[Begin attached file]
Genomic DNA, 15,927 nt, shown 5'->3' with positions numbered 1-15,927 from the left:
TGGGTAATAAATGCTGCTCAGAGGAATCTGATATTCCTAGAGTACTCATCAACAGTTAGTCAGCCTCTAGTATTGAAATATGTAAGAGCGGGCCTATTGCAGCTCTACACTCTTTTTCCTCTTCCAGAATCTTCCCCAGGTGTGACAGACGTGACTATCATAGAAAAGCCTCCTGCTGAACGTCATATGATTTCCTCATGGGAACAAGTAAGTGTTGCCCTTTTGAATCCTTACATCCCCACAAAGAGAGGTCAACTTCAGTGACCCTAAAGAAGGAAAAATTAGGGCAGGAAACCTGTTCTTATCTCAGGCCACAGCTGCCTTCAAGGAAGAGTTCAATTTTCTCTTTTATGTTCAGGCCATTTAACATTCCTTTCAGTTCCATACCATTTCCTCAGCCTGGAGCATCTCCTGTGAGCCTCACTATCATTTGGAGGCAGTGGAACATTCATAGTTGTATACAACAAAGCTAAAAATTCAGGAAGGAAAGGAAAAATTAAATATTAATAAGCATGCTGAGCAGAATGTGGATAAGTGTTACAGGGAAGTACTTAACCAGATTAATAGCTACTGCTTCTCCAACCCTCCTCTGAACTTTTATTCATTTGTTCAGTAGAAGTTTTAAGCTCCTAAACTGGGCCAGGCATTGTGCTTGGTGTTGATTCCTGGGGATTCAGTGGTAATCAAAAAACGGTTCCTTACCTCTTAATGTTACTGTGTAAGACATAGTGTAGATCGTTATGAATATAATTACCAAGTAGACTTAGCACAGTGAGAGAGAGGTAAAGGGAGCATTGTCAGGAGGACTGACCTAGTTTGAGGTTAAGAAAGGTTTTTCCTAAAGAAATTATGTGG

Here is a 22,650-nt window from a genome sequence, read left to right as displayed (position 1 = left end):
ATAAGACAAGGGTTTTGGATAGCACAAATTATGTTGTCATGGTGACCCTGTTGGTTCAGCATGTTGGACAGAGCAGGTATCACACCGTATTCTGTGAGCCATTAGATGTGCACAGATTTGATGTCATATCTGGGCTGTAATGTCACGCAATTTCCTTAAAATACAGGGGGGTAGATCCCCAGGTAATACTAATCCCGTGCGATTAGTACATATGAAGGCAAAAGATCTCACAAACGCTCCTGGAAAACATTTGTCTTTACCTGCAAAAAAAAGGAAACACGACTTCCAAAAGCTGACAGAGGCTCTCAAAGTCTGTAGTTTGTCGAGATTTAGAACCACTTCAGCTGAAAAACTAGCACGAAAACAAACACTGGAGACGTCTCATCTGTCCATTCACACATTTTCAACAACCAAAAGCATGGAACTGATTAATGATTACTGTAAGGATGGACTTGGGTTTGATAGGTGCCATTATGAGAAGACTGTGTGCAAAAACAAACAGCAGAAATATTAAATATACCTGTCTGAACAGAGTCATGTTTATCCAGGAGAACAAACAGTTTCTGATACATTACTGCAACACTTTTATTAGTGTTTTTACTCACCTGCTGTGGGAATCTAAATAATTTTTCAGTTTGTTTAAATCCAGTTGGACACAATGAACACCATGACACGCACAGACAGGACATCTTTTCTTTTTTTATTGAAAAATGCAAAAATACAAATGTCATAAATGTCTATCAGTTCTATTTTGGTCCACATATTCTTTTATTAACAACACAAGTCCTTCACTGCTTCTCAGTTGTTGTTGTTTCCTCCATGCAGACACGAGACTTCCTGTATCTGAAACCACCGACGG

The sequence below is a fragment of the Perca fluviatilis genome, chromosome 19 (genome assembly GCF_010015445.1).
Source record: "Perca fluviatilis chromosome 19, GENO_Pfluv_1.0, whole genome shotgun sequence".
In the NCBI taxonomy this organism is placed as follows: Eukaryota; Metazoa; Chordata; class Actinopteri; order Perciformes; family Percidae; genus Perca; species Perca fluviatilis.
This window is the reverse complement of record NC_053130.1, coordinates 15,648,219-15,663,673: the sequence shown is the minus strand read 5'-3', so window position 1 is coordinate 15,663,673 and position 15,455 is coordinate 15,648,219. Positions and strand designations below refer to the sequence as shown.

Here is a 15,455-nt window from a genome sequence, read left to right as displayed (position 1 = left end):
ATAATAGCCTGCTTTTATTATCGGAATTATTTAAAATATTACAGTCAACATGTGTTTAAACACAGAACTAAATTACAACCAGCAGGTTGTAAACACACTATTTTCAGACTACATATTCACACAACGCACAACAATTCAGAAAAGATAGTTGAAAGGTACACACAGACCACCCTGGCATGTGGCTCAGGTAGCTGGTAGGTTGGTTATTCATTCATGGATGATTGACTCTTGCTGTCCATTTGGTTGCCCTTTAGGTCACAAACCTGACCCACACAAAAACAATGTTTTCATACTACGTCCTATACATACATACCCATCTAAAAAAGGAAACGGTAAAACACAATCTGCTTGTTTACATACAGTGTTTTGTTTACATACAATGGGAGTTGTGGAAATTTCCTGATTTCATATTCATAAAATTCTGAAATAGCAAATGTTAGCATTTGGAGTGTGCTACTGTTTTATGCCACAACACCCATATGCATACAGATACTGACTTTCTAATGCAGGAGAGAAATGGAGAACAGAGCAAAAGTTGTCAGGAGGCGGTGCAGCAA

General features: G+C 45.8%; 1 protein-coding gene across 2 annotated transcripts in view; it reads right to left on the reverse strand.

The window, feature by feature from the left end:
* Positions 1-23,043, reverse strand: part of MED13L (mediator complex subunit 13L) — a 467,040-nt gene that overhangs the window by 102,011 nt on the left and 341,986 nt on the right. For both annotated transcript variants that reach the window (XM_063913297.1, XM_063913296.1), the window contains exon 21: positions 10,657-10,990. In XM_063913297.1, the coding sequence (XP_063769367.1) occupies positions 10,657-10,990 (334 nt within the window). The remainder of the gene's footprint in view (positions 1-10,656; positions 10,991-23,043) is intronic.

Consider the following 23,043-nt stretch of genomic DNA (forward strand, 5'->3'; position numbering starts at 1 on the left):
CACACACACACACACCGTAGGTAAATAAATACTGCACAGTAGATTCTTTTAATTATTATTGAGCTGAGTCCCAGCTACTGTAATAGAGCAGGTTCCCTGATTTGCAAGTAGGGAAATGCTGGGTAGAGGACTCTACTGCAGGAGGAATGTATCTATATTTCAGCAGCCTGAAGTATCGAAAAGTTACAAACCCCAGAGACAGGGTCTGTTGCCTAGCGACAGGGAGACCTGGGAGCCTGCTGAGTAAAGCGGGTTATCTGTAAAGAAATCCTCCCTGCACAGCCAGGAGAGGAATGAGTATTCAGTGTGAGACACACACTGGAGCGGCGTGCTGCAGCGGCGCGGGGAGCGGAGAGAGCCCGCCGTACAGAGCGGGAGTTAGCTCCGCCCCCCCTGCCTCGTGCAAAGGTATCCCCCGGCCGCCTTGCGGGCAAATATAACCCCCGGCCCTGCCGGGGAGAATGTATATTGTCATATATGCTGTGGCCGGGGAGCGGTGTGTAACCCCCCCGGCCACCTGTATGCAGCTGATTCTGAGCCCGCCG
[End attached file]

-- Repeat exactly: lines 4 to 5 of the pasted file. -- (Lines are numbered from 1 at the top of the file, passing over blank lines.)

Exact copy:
ATAAGACAAGGGTTTTGGATAGCACAAATTATGTTGTCATGGTGACCCTGTTGGTTCAGCATGTTGGACAGAGCAGGTATCACACCGTATTCTGTGAGCCATTAGATGTGCACAGATTTGATGTCATATCTGGGCTGTAATGTCACGCAATTTCCTTAAAATACAGGGGGGTAGATCCCCAGGTAATACTAATCCCGTGCGATTAGTACATATGAAGGCAAAAGATCTCACAAACGCTCCTGGAAAACATTTGTCTTTACCTGCAAAAAAAAGGAAACACGACTTCCAAAAGCTGACAGAGGCTCTCAAAGTCTGTAGTTTGTCGAGATTTAGAACCACTTCAGCTGAAAAACTAGCACGAAAACAAACACTGGAGACGTCTCATCTGTCCATTCACACATTTTCAACAACCAAAAGCATGGAACTGATTAATGATTACTGTAAGGATGGACTTGGGTTTGATAGGTGCCATTATGAGAAGACTGTGTGCAAAAACAAACAGCAGAAATATTAAATATACCTGTCTGAACAGAGTCATGTTTATCCAGGAGAACAAACAGTTTCTGATACATTACTGCAACACTTTTATTAGTGTTTTTACTCACCTGCTGTGGGAATCTAAATAATTTTTCAGTTTGTTTAAATCCAGTTGGACACAATGAACACCATGACACGCACAGACAGGACATCTTTTCTTTTTTTATTGAAAAATGCAAAAATACAAATGTCATAAATGTCTATCAGTTCTATTTTGGTCCACATATTCTTTTATTAACAACACAAGTCCTTCACTGCTTCTCAGTTGTTGTTGTTTCCTCCATGCAGACACGAGACTTCCTGTATCTGAAACCACCGACGG

The sequence below is a fragment of the Perca fluviatilis genome, chromosome 19 (genome assembly GCF_010015445.1).